- There are still a few book events that will allow in-person interactions.
- Many events are turning to Virtual Book Festivals to continue their annual traditions.
- Virtual book events allow more author exposure since they are no longer limited by geographic area.
- Many authors are looking to social media and reading sites in order to self-promote.
- Most authors agree that COVID-19 has increased their exposure because people are on social media more and are able to interact with authors on a daily basis compared to a few times a year.
An author puts his and her blood, sweat, and tears into every book that he or she puts out. Many will tell you that it takes 10 years to become an “overnight” sensation. With all the time put into writing a book, everything being put on hold for months at a time must truly be devastating. And the 2020 pandemic did just that. COVID-19 has hit everyone like a ton of bricks, but how did it impact the literary community? By looking at annual events as well as promotions put on by authors themselves, we can see that, although there is a new way of holding book events and festivals , the bones and soul of the literary community have remained strong in these trying times.
Although it feels like COVID-19 has been around forever, it did not appear in places like the United States and Australia until around March of 2020. Events like the annual Ball Gowns and Books, a book event mainly for fantasy and romance readers and authors, in Australia showcasing more than 70 international authors, still went on as planned on January 31, 2020 according to their website BABE. Other events, like the Los Angeles Times Festival of Books, Stories & Ideas, that is geared towards a wide variety of genres, had to reschedule their event from March 10, 2020 to the weekend of October 3-4. As reported by The Balance Careers, this was so people could still attend the event in person at the University of Southern California, since it draws between 130,000 and 140,000 people annually.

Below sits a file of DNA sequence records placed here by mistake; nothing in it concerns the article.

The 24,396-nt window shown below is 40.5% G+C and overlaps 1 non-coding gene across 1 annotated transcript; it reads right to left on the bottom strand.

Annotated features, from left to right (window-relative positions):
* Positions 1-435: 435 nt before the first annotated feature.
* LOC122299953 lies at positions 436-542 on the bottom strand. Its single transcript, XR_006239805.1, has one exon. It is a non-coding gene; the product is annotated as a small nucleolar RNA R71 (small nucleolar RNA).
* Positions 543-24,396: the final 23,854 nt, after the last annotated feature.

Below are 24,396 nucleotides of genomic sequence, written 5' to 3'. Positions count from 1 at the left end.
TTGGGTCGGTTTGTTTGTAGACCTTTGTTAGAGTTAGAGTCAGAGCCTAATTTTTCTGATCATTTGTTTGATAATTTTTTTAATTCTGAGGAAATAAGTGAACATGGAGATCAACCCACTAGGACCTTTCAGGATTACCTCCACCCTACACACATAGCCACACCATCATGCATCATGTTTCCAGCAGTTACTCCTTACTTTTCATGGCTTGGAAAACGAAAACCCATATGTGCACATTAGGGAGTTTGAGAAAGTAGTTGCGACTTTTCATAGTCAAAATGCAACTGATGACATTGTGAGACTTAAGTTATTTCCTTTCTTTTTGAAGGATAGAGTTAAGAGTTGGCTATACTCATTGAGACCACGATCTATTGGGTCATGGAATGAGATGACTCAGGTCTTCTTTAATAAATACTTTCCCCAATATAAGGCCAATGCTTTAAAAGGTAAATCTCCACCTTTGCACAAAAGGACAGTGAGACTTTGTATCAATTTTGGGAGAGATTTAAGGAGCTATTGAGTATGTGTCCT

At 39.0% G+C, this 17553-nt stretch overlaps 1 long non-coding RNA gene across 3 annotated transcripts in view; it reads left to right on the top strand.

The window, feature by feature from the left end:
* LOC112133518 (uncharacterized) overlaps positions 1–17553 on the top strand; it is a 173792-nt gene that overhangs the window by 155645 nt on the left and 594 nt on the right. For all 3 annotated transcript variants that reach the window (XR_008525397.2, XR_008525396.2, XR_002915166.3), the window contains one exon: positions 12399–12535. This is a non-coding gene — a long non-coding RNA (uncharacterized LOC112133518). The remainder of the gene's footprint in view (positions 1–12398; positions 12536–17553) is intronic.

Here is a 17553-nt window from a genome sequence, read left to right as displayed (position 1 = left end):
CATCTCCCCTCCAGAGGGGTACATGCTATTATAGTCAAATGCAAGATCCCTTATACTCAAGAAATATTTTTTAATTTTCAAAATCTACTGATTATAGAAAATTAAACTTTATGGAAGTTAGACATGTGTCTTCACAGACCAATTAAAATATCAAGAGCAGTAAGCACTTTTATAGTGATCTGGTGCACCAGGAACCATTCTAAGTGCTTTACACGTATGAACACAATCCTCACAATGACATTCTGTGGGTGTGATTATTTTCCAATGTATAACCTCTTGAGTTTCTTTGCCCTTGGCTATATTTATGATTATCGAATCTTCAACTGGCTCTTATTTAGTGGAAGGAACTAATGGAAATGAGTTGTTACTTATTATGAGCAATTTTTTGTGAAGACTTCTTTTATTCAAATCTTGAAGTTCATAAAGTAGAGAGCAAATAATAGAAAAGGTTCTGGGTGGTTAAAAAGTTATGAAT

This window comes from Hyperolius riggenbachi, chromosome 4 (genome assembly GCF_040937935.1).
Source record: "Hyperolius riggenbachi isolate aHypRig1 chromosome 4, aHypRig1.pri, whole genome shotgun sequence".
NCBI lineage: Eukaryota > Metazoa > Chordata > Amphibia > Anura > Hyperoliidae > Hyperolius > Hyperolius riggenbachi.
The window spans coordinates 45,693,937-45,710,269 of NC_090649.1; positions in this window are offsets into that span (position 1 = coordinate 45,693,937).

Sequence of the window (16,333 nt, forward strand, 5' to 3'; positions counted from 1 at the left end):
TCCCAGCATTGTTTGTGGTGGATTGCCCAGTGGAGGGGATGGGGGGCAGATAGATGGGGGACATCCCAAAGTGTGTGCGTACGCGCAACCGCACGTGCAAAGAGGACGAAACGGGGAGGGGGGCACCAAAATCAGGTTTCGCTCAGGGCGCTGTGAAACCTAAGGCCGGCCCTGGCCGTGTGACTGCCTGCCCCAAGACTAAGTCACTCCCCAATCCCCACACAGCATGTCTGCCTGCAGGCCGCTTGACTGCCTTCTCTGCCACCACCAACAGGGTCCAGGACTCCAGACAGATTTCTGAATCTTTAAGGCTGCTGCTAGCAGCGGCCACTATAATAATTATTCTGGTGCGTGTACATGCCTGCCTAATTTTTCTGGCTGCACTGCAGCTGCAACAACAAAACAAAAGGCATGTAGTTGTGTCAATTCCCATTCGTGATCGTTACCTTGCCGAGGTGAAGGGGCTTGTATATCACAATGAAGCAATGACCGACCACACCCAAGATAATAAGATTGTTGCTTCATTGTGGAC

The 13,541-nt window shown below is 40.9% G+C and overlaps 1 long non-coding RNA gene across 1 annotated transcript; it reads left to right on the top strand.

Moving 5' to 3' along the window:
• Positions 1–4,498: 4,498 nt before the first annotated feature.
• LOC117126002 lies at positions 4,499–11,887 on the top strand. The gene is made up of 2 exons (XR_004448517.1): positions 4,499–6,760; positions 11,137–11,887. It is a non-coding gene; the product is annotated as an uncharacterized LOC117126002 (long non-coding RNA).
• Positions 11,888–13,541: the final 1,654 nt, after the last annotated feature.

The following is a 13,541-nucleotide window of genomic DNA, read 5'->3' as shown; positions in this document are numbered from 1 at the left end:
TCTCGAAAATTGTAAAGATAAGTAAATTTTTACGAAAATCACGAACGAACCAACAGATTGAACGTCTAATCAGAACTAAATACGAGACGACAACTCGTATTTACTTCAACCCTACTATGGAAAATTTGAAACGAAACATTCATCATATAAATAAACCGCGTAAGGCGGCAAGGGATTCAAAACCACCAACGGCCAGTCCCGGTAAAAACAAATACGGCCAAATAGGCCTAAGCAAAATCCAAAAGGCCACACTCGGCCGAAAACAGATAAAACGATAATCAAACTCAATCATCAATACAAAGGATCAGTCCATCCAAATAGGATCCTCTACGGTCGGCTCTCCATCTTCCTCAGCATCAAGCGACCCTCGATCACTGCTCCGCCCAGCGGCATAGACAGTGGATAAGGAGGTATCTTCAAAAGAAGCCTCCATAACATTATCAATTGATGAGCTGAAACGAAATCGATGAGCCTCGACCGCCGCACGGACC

However, with the world as it is, many people did not feel comfortable going into such a crowded area to attend an event, and so, the authors and event coordinators offered an alternative. Enter Virtual Book Festivals.
Countless annual events and festivals have chosen this route to be able to promote themselves and their authors, and this is a great thing. Many of these events appeal to readers and authors of all genres. Because they are virtual, their exposure multiplies from those that can attend in person (many are those that live near the event and surrounding areas) to anyone that has an interest and an internet connection. These events include, but are not limited to: the Brooklyn Book Festival from September 2- October 5, 2020, the National Book Festival in Washington, D.C from September 25-27, 2020, the Texas Book Festival from October 31- November 15, 2020, and the Miami Book Fair from November 15-22, 2020 “and all year around” to name a few.
So what are authors doing to promote themselves in the era of COVID? Many are flocking to social media to get their names out there. Facebook has countless groups and pages dedicated to individual authors, multiple authors, genres, and subgenres that are both public and private. In fact, there can even be multiple groups for the same genre or subgenre where readers will interact with their favourite author or any new authors on a daily basis. When asked if social media has helped promote an author, Catherine Glenn, author of “The Promise of A Storm” agreed, saying that she and many other authors are now interacting with readers on Facebook, Instagram, and Twitter more than ever.
Most authors will have a promotion event where they go to a different group or groups on Facebook and post pictures, writing samples, and games in order to encourage people to comment on the post. The more that the reader interacts with the post, the more likely they are to win a gift card or a free copy of that book. Authors also encourage their readers to “stalk” them on all sorts of different platforms and reading sites like Bookbub or Goodreads. Links are posted at the end of an electronic book that will take you directly to their reading group on Facebook or Twitter to make it even easier to ‘follow’ the author.
All in all, COVID-19 has forced people to retreat into their homes until it passes. To stave off boredom, many have turned to books and have started to look for new authors to pass the time. By promoting themselves through Virtual Book Festivals, Facebook groups, and other forms of social media, authors are able to get their name out there better than ever.